Jack Fennimore
Now Serving

Street Food Tapas for Brady Street

And a new pie place for 55th and North. Both places sound yummy.

By - Dec 23rd, 2015 12:30 pm
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1230 E. Brady St. Photo from Facebook.

1230 E. Brady St. Photo from Facebook.

It was back in August that we reported that Easy Tyger would be opening at 1230 E. Brady St. as early as September. But construction delays occurred, the grand opening was delayed and now the restaurant’s owners are talking about opening early next year, as the Milwaukee Journal Sentinel has reported.

The menu, as we reported, will feature international small plates, New American style cuisine with influences from the Latin American Mediterranean and Asian food stylings. They are now calling it “street-food tapas,” as the JS story notes.

The chef is Evan Greenhalgh, who has a long background with Bartolotta restaurants; he was a sous chef at Lake Park Bistro and worked at Bacchus and the Rumpus Room. Easy Tyger’s owners are Nini Buranabunyut and Dear Panyasopa; they’re partners in Thai-namite, the popular restaurant also on Brady.

Their bar will have eight to ten taps with craft beers and international wines available by the glass or bottle, and a liquor selection that includes at least 10 different vermouths.

The restaurant will be showcasing art by area artists, as its Facebook page notes.

Greenhalgh told the JS he has been immersing himself in the street food of other cultures to create his menu, which may feature dishes like ramen or bibimbap rotate but also suppli, a Roman dish of fried rice balls that will be served with grated Parmesan cheese and pomodoro sauce. Other dishes could include “lángos, Hungarian fried flatbread topped with sour cream, dill, Gruyere, bacon and red onion, and Jamaican jerk pork loin, served with coconut rice, curried plantain and apple slaw,” he told the newspaper.

Prices for the small plates will range from about $7 to $16.

The restaurant will serve until midnight on Fridays and Saturdays and until 11 p.m. other days. It will be closed on Tuesdays.

Mr. Dye’s Pies

The last time I saw Mr. Dye’s Pies, they were in a small tent at the first day of The Spot 4MKE in late July. But now, according to OnMilwaukee, this purveyor of sweet potato, pecan and key lime pies is now located in a building at 5513 W. North Ave.

For the past four years, owner Johnathan Dye has been sharing kitchen space with the Jackson Grill at 3736 W. Mitchell St. But as his customers grew, he began working with Alderman Russell Stamper II to secure a space to call his own. He also received a Kiva Zip loan, which helped him purchase a commercial convection oven for more pie production. And after accepting a proposal to create a shared-use kitchen and retail space at the North Avenue location, he moved in the week before Thanksgiving. He’s also currently sharing the space with Fathead Jerky, a business owned by McBob’s Pub & Grill proprietor Christine McRoberts.

“It’s a work in progress,” Dye told the publication. “But, I think it’s working well. People might think jerky and pie is an odd combination. But I know people looking for jerky, and now I have a place to sell my pies.”

The pies he’s selling include classic sweet potato ($18), Pecan Delight ($22), Purple Monster ($26) and Nawlin’s Pecan ($22). Sugar-free versions of the pies priced at $20 to $28 are also on the list. Dye also plans to release a Door County cherry pie in 2016. Pies are available for purchase daily at the retail shop, but Dye encourages customers to order ahead to beat the demand.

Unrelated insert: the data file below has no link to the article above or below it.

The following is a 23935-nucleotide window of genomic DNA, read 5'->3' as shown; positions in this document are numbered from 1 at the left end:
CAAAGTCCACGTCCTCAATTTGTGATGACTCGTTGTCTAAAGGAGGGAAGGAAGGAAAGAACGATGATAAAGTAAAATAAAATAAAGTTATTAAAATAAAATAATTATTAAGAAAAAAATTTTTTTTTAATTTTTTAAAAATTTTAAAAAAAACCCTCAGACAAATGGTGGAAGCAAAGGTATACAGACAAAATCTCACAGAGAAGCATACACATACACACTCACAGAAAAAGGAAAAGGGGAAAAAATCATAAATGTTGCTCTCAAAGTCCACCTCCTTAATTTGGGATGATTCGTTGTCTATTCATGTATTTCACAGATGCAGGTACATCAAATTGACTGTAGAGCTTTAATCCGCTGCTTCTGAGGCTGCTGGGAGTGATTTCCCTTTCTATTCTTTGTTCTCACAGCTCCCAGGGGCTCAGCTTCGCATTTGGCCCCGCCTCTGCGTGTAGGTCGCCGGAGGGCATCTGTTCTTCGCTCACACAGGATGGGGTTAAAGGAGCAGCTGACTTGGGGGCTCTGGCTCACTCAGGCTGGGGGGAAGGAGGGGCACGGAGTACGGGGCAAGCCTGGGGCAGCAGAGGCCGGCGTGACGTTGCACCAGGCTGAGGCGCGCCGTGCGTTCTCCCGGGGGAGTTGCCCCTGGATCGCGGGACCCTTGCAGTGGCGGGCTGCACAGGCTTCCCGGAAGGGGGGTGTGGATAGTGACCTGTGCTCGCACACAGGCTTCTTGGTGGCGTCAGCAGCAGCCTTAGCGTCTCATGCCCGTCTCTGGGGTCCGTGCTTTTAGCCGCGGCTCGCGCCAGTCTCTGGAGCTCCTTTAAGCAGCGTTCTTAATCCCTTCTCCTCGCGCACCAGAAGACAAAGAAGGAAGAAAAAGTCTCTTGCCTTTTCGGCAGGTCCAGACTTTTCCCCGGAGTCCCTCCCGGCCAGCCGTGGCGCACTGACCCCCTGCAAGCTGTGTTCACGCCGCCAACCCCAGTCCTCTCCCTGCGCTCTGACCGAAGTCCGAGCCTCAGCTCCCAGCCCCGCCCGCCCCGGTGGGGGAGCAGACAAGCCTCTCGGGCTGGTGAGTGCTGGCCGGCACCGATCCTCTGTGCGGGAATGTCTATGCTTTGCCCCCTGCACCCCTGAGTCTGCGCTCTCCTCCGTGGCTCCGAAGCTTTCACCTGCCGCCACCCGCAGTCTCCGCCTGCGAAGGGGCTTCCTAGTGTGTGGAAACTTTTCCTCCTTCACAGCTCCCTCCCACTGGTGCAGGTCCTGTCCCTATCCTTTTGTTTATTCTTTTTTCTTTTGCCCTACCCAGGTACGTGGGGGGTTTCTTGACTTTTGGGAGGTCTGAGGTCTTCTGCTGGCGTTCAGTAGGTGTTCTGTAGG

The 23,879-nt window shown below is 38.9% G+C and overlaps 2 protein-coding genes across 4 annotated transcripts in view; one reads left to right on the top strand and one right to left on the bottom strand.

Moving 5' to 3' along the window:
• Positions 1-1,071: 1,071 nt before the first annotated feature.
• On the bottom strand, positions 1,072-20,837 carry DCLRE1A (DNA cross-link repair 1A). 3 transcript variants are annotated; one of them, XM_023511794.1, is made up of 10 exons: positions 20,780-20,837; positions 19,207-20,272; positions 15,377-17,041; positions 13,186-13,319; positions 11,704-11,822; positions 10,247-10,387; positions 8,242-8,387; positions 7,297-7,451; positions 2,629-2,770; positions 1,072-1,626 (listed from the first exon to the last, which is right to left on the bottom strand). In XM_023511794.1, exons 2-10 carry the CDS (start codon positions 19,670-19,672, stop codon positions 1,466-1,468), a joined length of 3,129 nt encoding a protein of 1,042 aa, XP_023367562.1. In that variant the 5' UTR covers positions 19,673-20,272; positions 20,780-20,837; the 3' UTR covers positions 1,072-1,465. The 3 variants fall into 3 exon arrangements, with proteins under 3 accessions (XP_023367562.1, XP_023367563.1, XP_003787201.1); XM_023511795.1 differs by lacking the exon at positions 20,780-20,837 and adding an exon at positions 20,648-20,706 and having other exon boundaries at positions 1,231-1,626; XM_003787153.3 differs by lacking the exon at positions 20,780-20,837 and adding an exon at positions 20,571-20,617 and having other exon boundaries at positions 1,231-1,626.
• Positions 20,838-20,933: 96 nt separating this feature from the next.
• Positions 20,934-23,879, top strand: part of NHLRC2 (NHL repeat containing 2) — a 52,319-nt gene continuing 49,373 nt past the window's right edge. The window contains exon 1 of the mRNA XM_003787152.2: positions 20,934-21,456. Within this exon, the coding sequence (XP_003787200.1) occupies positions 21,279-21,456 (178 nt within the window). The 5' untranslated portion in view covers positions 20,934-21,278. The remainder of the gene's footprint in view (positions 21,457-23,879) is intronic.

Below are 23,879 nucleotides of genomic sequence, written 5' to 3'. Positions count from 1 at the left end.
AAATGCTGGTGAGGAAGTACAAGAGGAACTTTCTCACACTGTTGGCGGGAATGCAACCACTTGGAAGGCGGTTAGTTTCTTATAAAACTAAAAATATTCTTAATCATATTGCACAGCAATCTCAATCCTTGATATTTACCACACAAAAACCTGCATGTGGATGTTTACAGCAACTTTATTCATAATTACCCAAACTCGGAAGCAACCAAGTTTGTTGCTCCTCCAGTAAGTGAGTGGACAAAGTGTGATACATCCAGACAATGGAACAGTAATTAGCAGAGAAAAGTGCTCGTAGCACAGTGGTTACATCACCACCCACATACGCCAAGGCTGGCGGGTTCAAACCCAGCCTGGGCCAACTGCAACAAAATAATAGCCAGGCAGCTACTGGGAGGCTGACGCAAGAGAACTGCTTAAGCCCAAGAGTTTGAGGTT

Mr. Dye’s Pies is keeping extended hours this week today from 9 a.m. to 6 p.m., Thursday from 9 a.m. to 7 p.m. and Saturday from 10 a.m. to 6 p.m. After that, regular hours will be Thursdays from 9 a.m. to 4 p.m. and Fridays and Saturdays from 10 a.m. to 6 p.m. You can order ahead by calling (414) 759-4992.

“I’m excited about the opening on North Avenue” Dye said in a press release. “We have a growing  customer base and this will make it easier for our customers to get their pies.  As a Washington Heights resident I know first hand that North avenue is an up-and-coming part of the city. It is an honor to become part of this story.”

According to the Mr. Dye’s Pies Facebook page, you can also buy whole pies at Sendik’s Fine Foods at 18985 W. Capitol Dr. in Brookfield. Locations selling just slices include Camino Restaurant (which opened back in late October) at 434 S. 2nd St., Ashley’s BBQ at 1501 W. Center St., Sven’s Café at 2699 S. Kinnickinnic Ave. and many more. We can also see from the Facebook page that the pie purveyor is proud to have served such local luminaries as County exec Chris Abele, Milwaukee Police Chief Edward Flynn and Mayor Tom Barrett.

Village Pub

The former Village Pub at 4488 N. Oakland Ave. in Shorewood will soon be transformed into a new concept, according to OMC. Lis Duggan and Rebecca Goldberger – former owner of Roots Restaurant and current manager of The Irish Pub – bought the building and plan to open the new concept in spring of 2016.

“It will be a completely new concept. I will say we won’t be re-opening The Village Pub, but we hope it will be a positive place for everyone in the neighborhood and beyond,” Goldberger told the publication. “We are just so excited to add something positive and unique to the community. This is our new passion project.”

The Iron Horse Hotel

The Iron Horse Hotel, located at 500 W. Florida St., is offering not one, not two, but three holiday events for the end of the year, the hotel told us via email. So grab your extra-large pair of pants and your family for three days of holiday cheer.

Their high class restaurant, Smyth, is open for dinner on Christmas Eve from 5 to 9 p.m. serving the regular menu. And on Christmas Day, they’ll be offering their holiday brunch from 9 a.m. to 2 p.m. On the a la carte menu, you can enjoy fish tacos with bluegill, kohlrabi slaw, and sriracha; eggs benedict with choice of ham, lox or spinach; and malted-brioche French toast with bing cherries, Nutella and real maple syrup. The buffet offers hot options like cheddar-leek scalloped potatoes, Bernie’s Bacon and Lobster & Mussel trivelli as well as cold options like sweet pepper escabeche, house-smoked salmon, and Christmas cookies. There will of course be a carving station with ham and leg of lamb as well as an omelet station. The brunch is $49 for adults (which includes three mimosas) and $16 for kids.